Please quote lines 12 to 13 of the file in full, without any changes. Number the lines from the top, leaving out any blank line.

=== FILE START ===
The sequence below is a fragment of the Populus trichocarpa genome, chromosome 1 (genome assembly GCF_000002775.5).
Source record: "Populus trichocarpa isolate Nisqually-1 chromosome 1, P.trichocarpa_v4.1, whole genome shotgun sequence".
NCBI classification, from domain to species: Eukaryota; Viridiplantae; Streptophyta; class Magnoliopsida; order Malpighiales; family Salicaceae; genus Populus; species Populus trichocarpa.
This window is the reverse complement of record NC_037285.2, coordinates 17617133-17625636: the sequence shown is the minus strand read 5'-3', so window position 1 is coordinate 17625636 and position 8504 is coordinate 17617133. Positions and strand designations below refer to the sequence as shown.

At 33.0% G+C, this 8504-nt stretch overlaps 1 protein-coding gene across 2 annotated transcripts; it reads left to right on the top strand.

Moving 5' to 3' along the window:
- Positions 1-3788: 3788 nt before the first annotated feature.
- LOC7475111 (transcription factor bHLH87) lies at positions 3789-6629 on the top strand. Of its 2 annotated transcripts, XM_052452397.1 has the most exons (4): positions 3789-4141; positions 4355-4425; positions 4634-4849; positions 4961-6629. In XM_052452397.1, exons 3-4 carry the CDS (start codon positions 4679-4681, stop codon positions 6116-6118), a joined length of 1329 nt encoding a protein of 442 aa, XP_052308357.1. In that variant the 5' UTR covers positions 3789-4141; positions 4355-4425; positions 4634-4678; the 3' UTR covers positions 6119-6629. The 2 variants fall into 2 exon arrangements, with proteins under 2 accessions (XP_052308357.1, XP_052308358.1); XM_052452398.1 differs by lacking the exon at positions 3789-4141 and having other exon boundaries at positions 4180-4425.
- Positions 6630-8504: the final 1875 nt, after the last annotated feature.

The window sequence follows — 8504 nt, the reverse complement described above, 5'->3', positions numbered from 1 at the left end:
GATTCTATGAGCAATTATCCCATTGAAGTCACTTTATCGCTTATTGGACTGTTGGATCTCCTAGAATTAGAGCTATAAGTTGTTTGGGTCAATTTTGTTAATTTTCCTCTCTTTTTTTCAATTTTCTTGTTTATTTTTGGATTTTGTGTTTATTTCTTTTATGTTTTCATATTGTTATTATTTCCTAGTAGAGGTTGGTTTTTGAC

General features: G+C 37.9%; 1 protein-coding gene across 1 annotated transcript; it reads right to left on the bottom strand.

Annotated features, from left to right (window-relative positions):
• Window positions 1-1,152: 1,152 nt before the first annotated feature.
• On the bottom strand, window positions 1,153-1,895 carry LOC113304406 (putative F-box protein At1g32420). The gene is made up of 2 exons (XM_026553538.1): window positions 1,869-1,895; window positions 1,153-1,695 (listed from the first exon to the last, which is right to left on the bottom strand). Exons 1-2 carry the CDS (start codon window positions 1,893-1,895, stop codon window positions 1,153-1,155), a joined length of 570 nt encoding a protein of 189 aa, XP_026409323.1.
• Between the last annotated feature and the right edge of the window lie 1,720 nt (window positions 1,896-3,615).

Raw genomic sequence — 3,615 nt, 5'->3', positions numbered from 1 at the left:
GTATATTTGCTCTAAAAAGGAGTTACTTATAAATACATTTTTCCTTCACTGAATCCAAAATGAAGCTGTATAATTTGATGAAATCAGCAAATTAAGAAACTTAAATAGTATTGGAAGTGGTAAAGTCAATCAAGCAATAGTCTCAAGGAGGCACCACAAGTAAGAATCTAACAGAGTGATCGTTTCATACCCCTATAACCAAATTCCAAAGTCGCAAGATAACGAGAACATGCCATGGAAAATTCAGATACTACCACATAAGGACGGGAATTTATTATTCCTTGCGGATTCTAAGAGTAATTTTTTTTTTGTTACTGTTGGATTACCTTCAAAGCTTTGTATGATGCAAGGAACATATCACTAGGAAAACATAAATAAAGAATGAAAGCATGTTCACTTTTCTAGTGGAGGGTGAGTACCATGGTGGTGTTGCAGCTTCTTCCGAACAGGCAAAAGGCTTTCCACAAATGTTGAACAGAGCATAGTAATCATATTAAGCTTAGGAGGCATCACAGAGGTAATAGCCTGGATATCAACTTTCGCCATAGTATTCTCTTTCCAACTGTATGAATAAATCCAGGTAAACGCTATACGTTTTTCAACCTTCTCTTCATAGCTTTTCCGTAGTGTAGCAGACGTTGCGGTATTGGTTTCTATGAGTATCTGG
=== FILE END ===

General features: G+C 37.9%; 1 protein-coding gene across 1 annotated transcript; it reads right to left on the bottom strand.

Annotated features, from left to right (window-relative positions):